With the Web service, called Google Health, consumers will be able to enter their own basic medical data and invite their doctors to electronically send information that would be stored by Google.
Google's initiative puts it in company with Internet rival Microsoft Corp. and Revolution Health Group LLC, led by America Online Inc. co-founder Steve Case, in launching sites for users to fill out and manage online profiles that are known as personal health records. The companies are seeking to get in on the ground floor as more health practitioners begin digitizing records. President Bush has called for most Americans to have access to electronic medical records by 2014, because of the potential to reduce health-care costs and prevent medical errors.
George Scriban, product manager, consumer health platform for Microsoft said that they are trying to create an industry and are humble in the face of how big this is."
So far, consumers have been slow to make use of services that allow them to set up personal health records, partly because of concerns about online privacy. Limiting the usefulness of these services, only a small percentage — 14% — of U.S. medical practices keep records electronically, according to the Department of Health and Human Services. The HHS is targeting 50% adoption by medical practitioners by 2014.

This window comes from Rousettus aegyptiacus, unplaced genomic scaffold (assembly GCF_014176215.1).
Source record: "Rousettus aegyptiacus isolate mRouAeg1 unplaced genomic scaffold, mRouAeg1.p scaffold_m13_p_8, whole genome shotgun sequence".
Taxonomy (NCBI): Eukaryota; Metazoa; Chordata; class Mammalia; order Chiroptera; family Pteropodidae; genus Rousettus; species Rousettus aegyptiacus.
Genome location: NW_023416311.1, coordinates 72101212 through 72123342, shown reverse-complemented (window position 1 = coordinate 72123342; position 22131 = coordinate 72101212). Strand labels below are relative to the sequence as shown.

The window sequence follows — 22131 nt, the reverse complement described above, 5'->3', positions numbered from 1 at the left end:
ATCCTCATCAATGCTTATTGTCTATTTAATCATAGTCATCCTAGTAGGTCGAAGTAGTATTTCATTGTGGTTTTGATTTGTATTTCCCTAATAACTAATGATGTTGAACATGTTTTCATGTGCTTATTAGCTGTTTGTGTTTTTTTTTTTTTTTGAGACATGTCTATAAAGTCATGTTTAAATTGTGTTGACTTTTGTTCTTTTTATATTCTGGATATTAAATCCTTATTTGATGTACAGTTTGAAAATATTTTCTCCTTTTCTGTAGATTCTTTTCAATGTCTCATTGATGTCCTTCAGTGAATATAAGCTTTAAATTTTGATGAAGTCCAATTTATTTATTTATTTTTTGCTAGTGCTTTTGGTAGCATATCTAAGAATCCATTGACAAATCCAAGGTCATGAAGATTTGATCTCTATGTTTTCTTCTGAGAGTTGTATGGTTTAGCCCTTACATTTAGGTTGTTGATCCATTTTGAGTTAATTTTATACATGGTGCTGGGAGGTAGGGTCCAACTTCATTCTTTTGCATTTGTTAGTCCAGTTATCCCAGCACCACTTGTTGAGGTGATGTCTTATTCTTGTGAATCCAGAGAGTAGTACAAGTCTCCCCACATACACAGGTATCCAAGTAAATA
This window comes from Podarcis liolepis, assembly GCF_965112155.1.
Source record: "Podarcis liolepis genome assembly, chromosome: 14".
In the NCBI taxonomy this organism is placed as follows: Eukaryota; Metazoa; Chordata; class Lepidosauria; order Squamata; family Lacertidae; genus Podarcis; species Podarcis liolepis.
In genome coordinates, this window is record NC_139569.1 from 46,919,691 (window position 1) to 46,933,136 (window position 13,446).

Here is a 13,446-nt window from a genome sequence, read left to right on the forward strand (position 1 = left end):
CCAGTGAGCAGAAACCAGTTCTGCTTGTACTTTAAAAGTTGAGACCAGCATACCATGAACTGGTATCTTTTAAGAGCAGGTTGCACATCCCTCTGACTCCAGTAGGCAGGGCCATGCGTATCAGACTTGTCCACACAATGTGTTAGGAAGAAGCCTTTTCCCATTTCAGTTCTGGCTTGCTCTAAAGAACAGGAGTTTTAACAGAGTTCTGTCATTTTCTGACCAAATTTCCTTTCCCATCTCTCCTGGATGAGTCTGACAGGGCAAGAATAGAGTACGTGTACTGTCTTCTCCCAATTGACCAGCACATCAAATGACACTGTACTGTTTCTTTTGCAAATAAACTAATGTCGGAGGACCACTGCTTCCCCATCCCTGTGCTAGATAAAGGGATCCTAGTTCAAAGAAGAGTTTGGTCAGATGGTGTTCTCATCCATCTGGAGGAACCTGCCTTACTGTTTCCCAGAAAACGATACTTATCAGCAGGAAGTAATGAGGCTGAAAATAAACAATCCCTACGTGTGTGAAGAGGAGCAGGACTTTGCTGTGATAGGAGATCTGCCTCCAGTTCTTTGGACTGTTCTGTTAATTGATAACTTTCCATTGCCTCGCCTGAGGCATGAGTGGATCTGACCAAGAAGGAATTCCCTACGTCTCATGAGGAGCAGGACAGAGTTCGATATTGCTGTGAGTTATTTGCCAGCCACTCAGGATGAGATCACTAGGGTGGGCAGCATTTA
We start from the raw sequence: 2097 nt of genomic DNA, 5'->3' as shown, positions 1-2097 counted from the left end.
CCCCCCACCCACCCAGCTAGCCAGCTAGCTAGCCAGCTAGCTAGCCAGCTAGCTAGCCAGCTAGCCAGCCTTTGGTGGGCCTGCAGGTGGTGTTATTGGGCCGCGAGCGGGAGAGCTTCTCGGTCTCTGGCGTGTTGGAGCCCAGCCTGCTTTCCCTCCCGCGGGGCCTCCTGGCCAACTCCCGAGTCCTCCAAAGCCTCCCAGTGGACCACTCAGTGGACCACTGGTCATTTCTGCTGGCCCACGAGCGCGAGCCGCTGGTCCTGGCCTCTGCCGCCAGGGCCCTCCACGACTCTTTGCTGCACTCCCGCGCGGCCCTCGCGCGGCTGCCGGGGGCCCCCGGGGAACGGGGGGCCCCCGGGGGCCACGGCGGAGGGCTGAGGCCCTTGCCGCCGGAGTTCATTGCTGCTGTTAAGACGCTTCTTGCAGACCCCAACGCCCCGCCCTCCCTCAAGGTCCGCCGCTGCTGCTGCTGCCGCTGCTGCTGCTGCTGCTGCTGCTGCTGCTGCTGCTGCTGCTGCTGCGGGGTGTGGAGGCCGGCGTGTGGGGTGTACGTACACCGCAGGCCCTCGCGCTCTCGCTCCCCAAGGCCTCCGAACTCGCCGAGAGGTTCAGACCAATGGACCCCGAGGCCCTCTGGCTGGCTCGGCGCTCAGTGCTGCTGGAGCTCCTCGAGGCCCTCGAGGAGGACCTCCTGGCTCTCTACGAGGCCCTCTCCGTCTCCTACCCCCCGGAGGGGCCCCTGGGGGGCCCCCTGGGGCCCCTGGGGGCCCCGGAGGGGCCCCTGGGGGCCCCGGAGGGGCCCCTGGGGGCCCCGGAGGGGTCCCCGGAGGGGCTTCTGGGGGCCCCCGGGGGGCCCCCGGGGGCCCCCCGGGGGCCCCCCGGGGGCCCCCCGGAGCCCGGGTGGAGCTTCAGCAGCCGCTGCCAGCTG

Personal health records contain basic data such as a consumer's name, address, phone numbers, insurance information, emergency contacts and employment information. Users also can enter what prescriptions they are taking, any allergies, their immunization records, family medical history, and information about their medical conditions and doctor visits.
Such records are meant to be a secure place for people to maintain their own health information or that of their family, separate from traditional files that are often kept by medical facilities. That way, users' health information isn't tethered to a particular doctor or hospital and can readily be given to other medical providers.
For example, if a patient with diabetes were rushed to an emergency room not affiliated with the primary physician, a relative or friend with access to the online personal health record could provide information to the new doctor about what medications and treatments the patient had been on. By contrast, if doctors had to wait for the records to be faxed over, they may in the meantime have to ask the patient to describe this information, or else just guess.